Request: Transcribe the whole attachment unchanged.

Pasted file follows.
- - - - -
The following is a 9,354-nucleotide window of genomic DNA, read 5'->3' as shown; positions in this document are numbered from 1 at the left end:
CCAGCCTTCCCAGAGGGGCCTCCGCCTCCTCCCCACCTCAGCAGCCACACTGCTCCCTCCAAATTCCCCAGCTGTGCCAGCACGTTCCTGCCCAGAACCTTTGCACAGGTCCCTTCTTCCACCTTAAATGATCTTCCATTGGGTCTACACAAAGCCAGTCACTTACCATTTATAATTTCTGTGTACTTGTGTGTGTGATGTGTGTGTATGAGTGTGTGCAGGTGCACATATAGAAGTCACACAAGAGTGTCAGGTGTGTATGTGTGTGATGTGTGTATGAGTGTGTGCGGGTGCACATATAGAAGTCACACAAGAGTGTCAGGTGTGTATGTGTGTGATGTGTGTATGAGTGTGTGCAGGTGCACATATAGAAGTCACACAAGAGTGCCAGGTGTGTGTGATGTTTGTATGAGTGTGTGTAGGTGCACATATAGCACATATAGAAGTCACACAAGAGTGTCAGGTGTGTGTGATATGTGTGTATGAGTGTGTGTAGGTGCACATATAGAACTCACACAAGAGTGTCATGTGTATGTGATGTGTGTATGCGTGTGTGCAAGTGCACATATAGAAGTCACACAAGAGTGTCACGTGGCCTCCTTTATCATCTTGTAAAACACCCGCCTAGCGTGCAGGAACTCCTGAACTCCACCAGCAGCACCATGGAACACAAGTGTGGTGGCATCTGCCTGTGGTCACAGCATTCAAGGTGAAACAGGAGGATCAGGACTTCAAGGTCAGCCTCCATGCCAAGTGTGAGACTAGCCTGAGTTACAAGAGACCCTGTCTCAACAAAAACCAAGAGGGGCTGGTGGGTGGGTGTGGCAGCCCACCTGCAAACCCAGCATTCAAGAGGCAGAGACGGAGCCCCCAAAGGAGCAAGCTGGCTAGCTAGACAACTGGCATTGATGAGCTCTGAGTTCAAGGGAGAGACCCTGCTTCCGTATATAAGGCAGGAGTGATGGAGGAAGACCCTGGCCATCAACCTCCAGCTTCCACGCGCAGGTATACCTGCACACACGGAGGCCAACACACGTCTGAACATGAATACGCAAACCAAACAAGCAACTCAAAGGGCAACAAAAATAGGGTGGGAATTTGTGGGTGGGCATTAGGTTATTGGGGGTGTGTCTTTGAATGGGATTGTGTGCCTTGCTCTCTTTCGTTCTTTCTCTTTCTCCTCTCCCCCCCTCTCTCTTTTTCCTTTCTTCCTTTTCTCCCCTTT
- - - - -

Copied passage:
The following is a 9,354-nucleotide window of genomic DNA, read 5'->3' as shown; positions in this document are numbered from 1 at the left end:
CCAGCCTTCCCAGAGGGGCCTCCGCCTCCTCCCCACCTCAGCAGCCACACTGCTCCCTCCAAATTCCCCAGCTGTGCCAGCACGTTCCTGCCCAGAACCTTTGCACAGGTCCCTTCTTCCACCTTAAATGATCTTCCATTGGGTCTACACAAAGCCAGTCACTTACCATTTATAATTTCTGTGTACTTGTGTGTGTGATGTGTGTGTATGAGTGTGTGCAGGTGCACATATAGAAGTCACACAAGAGTGTCAGGTGTGTATGTGTGTGATGTGTGTATGAGTGTGTGCGGGTGCACATATAGAAGTCACACAAGAGTGTCAGGTGTGTATGTGTGTGATGTGTGTATGAGTGTGTGCAGGTGCACATATAGAAGTCACACAAGAGTGCCAGGTGTGTGTGATGTTTGTATGAGTGTGTGTAGGTGCACATATAGCACATATAGAAGTCACACAAGAGTGTCAGGTGTGTGTGATATGTGTGTATGAGTGTGTGTAGGTGCACATATAGAACTCACACAAGAGTGTCATGTGTATGTGATGTGTGTATGCGTGTGTGCAAGTGCACATATAGAAGTCACACAAGAGTGTCACGTGGCCTCCTTTATCATCTTGTAAAACACCCGCCTAGCGTGCAGGAACTCCTGAACTCCACCAGCAGCACCATGGAACACAAGTGTGGTGGCATCTGCCTGTGGTCACAGCATTCAAGGTGAAACAGGAGGATCAGGACTTCAAGGTCAGCCTCCATGCCAAGTGTGAGACTAGCCTGAGTTACAAGAGACCCTGTCTCAACAAAAACCAAGAGGGGCTGGTGGGTGGGTGTGGCAGCCCACCTGCAAACCCAGCATTCAAGAGGCAGAGACGGAGCCCCCAAAGGAGCAAGCTGGCTAGCTAGACAACTGGCATTGATGAGCTCTGAGTTCAAGGGAGAGACCCTGCTTCCGTATATAAGGCAGGAGTGATGGAGGAAGACCCTGGCCATCAACCTCCAGCTTCCACGCGCAGGTATACCTGCACACACGGAGGCCAACACACGTCTGAACATGAATACGCAAACCAAACAAGCAACTCAAAGGGCAACAAAAATAGGGTGGGAATTTGTGGGTGGGCATTAGGTTATTGGGGGTGTGTCTTTGAATGGGATTGTGTGCCTTGCTCTCTTTCGTTCTTTCTCTTTCTCCTCTCCCCCCCTCTCTCTTTTTCCTTTCTTCCTTTTCTCCCCTTT